Here's a look at how the Defense Department is being impacted by and responding to the COVID-19 pandemic.
Only a multinational effort can meet this unprecedented threat, say former U.S. Central Command boss retired Army Gen. Joseph L. Votel and former U.S. Pacific Command boss retired Navy Adm. Samuel J. Locklear III.
Last October, the Defense Health Agency, a combat support organization that provides medical support staff across all branches, began to take over management of all the military hospitals and clinics. The change would mean the Army, Navy, and Air Force no longer managed their own health care systems.
When he was United Technologies Corp. chairman and CEO, Greg Hayes took a lot of heat for merging his company with Raytheon to create aerospace powerhouse Raytheon Technologies. But the critics have been silenced as defense has cushioned the company from the battering the commercial downturn has inflicted on its Collins Aerospace and Pratt & Whitney operations.
Although the coronavirus pandemic has lowered basic training graduation rates this year, Army and Air Force leaders aren’t expecting shortfalls in their respective end-strength numbers as a result, officials of the two services said July 9. They credited the expected success to historically high retention rates.
“Today the Air Force operates the smallest bomber force—157 total aircraft—and oldest—average age of 45 years—since its formation as a separate service in 1947,” writes retired Lt. Gen. David A. Deptula, dean of AFA’s Mitchell Institute for Aerospace Studies. “At the same time the demand for bombers has surged.”
Nevada Gov. Steve Sisolak said he is backing Nevada’s Democratic congressional delegation, which is opposing a military effort to widen the boundaries of a vast U.S. Air Force bombing range into a national wildlife refuge.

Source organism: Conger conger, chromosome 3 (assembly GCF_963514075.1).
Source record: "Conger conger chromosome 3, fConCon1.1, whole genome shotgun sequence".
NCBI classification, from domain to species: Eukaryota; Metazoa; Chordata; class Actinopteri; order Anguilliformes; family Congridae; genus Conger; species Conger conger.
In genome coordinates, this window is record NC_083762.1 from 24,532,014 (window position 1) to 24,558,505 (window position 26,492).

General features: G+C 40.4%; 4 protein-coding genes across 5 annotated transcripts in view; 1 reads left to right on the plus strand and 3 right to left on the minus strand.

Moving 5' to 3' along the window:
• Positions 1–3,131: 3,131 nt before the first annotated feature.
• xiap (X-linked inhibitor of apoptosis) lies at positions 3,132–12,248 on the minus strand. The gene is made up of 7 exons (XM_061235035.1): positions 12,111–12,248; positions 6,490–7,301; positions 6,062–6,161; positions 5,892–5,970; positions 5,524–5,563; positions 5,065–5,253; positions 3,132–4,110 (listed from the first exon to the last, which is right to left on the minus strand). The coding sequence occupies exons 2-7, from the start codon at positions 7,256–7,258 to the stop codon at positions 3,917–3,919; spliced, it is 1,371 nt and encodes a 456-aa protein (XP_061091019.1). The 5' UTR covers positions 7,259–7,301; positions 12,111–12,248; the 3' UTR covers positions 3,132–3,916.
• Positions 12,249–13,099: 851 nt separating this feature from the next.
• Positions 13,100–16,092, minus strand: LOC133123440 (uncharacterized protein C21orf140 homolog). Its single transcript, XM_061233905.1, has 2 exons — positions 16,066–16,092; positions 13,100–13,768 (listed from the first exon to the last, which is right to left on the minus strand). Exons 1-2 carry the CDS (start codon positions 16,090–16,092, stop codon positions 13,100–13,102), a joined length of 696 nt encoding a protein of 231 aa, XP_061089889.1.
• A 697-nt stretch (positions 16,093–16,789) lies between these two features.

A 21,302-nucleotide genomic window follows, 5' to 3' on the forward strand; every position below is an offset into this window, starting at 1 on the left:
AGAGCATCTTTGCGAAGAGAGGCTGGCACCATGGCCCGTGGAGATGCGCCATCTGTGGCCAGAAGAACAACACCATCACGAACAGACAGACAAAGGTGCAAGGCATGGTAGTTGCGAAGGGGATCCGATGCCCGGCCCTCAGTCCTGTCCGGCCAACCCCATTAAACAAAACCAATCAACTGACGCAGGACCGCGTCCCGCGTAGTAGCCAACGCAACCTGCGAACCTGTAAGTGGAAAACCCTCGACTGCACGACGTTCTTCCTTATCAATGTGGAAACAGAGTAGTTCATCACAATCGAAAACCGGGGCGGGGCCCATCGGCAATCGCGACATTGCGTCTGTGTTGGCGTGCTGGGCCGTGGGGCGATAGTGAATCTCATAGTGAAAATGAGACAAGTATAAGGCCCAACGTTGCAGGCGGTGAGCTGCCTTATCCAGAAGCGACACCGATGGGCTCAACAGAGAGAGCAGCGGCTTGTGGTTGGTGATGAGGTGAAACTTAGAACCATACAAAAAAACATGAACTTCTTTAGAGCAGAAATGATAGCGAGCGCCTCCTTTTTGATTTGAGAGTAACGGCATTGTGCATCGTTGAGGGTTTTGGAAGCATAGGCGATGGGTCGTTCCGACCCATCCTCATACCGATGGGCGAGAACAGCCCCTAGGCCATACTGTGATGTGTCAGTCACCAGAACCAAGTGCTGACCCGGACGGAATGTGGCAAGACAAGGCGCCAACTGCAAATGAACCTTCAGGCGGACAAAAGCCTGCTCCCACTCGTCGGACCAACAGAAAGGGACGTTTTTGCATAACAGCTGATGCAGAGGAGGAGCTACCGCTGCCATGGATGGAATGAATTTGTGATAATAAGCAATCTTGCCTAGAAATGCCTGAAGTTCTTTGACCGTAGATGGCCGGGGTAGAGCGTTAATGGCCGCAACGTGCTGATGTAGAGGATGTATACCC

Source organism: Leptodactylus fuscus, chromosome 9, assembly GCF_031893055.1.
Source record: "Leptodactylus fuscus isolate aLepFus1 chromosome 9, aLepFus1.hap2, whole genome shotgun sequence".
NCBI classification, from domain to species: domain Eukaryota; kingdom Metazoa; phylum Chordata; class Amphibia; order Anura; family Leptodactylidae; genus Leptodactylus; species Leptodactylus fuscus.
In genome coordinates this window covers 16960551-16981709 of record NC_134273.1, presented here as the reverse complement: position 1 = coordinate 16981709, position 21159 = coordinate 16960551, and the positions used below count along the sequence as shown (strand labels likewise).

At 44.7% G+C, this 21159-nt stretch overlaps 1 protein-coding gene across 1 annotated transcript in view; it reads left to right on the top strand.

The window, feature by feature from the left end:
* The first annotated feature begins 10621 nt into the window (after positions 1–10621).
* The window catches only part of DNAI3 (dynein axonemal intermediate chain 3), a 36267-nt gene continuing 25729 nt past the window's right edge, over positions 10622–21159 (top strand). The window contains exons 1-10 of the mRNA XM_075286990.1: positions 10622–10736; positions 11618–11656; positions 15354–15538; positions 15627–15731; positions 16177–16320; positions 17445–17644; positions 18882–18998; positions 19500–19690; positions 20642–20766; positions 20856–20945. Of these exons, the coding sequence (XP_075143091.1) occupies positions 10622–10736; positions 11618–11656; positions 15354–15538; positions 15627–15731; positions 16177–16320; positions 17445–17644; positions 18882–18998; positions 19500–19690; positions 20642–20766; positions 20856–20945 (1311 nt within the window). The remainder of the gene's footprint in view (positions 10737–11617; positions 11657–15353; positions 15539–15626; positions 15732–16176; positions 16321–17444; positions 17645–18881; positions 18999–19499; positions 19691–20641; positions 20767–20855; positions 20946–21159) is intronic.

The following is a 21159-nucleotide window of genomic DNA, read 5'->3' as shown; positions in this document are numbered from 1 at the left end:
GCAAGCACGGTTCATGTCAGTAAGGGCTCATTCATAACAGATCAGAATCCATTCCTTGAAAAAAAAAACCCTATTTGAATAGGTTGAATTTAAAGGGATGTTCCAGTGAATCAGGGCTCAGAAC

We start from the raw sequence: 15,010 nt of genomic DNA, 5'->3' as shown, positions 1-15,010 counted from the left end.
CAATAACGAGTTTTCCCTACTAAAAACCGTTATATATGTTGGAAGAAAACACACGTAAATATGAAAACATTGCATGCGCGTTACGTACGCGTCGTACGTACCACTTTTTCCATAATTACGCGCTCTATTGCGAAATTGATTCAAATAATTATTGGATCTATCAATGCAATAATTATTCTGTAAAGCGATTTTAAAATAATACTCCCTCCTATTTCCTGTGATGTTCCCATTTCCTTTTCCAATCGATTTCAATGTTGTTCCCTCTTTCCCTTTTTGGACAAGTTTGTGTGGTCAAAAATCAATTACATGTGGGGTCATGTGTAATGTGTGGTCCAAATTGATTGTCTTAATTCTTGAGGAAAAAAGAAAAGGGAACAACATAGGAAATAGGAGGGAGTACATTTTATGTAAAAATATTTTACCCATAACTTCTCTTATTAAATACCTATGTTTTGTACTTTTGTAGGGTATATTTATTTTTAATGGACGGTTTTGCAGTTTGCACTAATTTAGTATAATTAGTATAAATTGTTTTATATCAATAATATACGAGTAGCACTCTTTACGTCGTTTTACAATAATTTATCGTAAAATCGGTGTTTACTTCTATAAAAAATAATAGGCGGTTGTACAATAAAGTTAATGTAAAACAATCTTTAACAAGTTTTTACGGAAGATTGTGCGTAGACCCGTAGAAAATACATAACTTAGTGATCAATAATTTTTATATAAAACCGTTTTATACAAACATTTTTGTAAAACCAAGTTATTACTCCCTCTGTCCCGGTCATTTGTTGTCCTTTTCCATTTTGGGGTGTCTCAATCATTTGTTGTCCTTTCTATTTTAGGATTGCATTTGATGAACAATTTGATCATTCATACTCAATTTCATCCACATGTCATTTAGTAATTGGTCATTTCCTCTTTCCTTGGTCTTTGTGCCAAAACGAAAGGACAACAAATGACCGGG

An anomaly occurred during the small launch provider’s most recent mission, resulting in the loss of the rocket and the commercial payloads it was carrying. Rocket Lab noted in a statement that the issue occurred approximately four minutes into the July 4 flight, following a successful liftoff from its New Zealand launch pad as well as a successful first-stage burn and stage separation.
The Air Force and U.S. defense establishment are breaking down barriers and injecting speed, innovation, and creativity into the procurement system. Check out our new page to learn more about these efforts.
Iridium is considering legal action to block the Federal Communication Commission’s controversial approval of Ligado’s 5G mobile wireless network, which much of the federal government says will interfere with GPS.
Thirty-four sailors and 23 civilians have been treated for minor injuries, including heat exhaustion and smoke inhalation, from the fire aboard the San Diego-based amphibious assault ship USS Bonhomme Richard, which began on the morning of July 12, the Navy said. Five sailors remain in the hospital and are in stable condition, Naval Surface Forces for the Pacific Fleet tweeted on July 13.
“The U.S. has recently notched victories at the International Court of Justice and United Nations General Assembly in its battle to take from Britain its sovereignty of the Chagos Archipelago,” writes Nilanthi Samaranayake, director of the Strategy and Policy Analysis program at the Center for Naval Analyses. ”The largest of these islands, Diego Garcia, has for decades been a key logistics, reconnaissance, and operational base for U.S. forces. While many factors are at play, including discussion about the Chagossian people, the Diego Garcia case reveals two critical dimensions that warrant attention by U.S. policymakers now.”
A misaligned missile battery, miscommunication between troops and their commanders, and a decision to fire without authorization all led to Iran’s Revolutionary Guard shooting down a Ukrainian jetliner in January, killing all 176 people on board, a new report says. The report released late July 11 by Iran’s Civil Aviation Organization comes months after the Jan. 8 crash near Tehran. Authorities had initially denied responsibility, only changing course days later after Western nations presented extensive evidence that Iran had shot down the plane.
The video highlights just how much fly-by-wire automation is needed to make the Raptor's super maneuverability a reality.